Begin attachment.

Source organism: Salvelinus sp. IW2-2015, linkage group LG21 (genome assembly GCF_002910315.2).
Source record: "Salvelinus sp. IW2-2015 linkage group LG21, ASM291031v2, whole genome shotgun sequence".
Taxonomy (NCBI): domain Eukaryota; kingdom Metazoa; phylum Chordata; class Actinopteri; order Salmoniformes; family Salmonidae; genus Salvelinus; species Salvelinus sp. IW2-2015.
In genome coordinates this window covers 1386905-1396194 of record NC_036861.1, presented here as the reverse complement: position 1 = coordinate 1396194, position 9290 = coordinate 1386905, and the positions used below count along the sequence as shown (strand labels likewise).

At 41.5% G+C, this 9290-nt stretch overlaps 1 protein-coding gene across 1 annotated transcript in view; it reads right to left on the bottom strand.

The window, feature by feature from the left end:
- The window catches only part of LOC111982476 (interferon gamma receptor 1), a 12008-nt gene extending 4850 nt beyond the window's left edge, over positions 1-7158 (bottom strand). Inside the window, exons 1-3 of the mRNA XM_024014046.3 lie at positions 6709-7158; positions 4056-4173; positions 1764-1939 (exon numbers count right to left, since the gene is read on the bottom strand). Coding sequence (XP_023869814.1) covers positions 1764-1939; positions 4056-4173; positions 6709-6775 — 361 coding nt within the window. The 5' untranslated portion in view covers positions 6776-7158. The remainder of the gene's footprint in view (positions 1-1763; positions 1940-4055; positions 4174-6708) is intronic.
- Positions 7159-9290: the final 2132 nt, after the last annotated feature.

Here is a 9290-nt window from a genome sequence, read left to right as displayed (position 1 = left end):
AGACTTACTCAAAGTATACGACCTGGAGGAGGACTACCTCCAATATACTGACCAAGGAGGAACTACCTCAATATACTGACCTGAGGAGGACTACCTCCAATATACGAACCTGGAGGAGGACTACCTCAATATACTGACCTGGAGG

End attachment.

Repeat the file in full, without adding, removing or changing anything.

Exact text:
Source organism: Salvelinus sp. IW2-2015, linkage group LG21 (genome assembly GCF_002910315.2).
Source record: "Salvelinus sp. IW2-2015 linkage group LG21, ASM291031v2, whole genome shotgun sequence".
Taxonomy (NCBI): domain Eukaryota; kingdom Metazoa; phylum Chordata; class Actinopteri; order Salmoniformes; family Salmonidae; genus Salvelinus; species Salvelinus sp. IW2-2015.
In genome coordinates this window covers 1386905-1396194 of record NC_036861.1, presented here as the reverse complement: position 1 = coordinate 1396194, position 9290 = coordinate 1386905, and the positions used below count along the sequence as shown (strand labels likewise).

At 41.5% G+C, this 9290-nt stretch overlaps 1 protein-coding gene across 1 annotated transcript in view; it reads right to left on the bottom strand.

The window, feature by feature from the left end:
- The window catches only part of LOC111982476 (interferon gamma receptor 1), a 12008-nt gene extending 4850 nt beyond the window's left edge, over positions 1-7158 (bottom strand). Inside the window, exons 1-3 of the mRNA XM_024014046.3 lie at positions 6709-7158; positions 4056-4173; positions 1764-1939 (exon numbers count right to left, since the gene is read on the bottom strand). Coding sequence (XP_023869814.1) covers positions 1764-1939; positions 4056-4173; positions 6709-6775 — 361 coding nt within the window. The 5' untranslated portion in view covers positions 6776-7158. The remainder of the gene's footprint in view (positions 1-1763; positions 1940-4055; positions 4174-6708) is intronic.
- Positions 7159-9290: the final 2132 nt, after the last annotated feature.

Here is a 9290-nt window from a genome sequence, read left to right as displayed (position 1 = left end):
AGACTTACTCAAAGTATACGACCTGGAGGAGGACTACCTCCAATATACTGACCAAGGAGGAACTACCTCAATATACTGACCTGAGGAGGACTACCTCCAATATACGAACCTGGAGGAGGACTACCTCAATATACTGACCTGGAGG